. "6 MITIGATING THE IMPACT OF THE EPIDEMIC." Preventing and Mitigating AIDS in Sub-Saharan Africa: Research and Data Priorities for the Social and Behavioral Sciences. Washington, DC: The National Academies Press, 1996.
The following HTML text is provided to enhance online
readability. Many aspects of typography translate only awkwardly to HTML.
Please use the page image
as the authoritative form to ensure accuracy.
Preventing and Mitigating AIDS in Sub-Saharan Africa: Research and Data Priorities for the Social and Behavioral Sciences
TABLE 6-4 Relationship of Skill Level to the Ease and Speed of Replacement of a Deceased Worker
Number of Observations
Found a Replacement
Decided Not to Replace Employee
Average Weeks to Find a Replacement for Those Found
n.a. = not available
SOURCE: Africa Region Private Enterprise Development Project (World Bank Regional Program on Enterprise Development, personal communication, 1995).
than for lower-skilled workers, such as the desire for better matching of skills with job requirements among more important workers. Yet, firms in the sample are apparently not typically required to engage in an extended search for even a skilled worker. Of the 34 positions vacated by the deaths of skilled workers and later filled, 8 were filled within one week, and another 15 required only a second week of search. Based on these data, it is difficult to argue that the deaths of skilled workers will greatly impede the operations of sub-Saharan African firms.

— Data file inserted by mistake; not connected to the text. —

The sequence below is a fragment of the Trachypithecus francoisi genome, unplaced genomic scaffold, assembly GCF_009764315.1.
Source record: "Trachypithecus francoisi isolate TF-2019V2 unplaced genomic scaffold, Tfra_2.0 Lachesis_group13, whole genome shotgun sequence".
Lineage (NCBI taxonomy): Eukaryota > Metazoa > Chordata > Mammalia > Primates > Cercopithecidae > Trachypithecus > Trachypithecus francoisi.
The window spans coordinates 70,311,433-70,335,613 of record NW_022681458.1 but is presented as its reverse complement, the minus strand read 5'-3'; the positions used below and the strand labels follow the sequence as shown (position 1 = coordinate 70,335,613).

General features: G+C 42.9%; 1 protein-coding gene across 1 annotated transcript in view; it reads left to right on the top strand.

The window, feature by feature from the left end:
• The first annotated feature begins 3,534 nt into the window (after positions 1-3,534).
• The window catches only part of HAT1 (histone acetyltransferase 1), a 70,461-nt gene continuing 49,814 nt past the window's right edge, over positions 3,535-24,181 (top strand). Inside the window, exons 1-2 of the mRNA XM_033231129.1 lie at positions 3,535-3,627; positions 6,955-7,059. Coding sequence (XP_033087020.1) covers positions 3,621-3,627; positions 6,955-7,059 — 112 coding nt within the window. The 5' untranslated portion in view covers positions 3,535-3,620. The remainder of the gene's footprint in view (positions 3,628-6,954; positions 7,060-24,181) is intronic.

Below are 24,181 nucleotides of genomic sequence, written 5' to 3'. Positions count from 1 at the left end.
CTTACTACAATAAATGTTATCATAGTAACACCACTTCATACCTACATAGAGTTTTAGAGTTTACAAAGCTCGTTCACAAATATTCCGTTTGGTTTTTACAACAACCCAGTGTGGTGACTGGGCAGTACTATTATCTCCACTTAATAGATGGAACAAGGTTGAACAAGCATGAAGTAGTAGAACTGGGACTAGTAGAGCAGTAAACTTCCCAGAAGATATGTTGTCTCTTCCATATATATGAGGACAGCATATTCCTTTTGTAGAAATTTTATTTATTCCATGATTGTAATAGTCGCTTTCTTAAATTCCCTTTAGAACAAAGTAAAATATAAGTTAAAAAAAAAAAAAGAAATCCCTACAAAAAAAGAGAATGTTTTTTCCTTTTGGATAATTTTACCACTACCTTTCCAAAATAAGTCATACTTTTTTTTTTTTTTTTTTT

It has often been conjectured that the loss of a small number of elite individuals in the economy can disproportionately disrupt economic and social activity. If the maturing cadre of younger leaders is too small or too inexperienced to fill adequately the roles of its deceased seniors, economic growth suffers. Table 6-3 presents data on worker attrition, but unfortunately these data do not permit a breakdown of attrition rates by skill category of worker. If, in the absence of AIDS, attrition among professionals and managers is much lower than the 6 to 12 percent attrition rates among the general work force, then a seroprevalence among managers of 45 percent would, according to Table 6-1, increase the mortality rate among this group by a factor of 10 (from 5 to 50 per 1,000). However, the results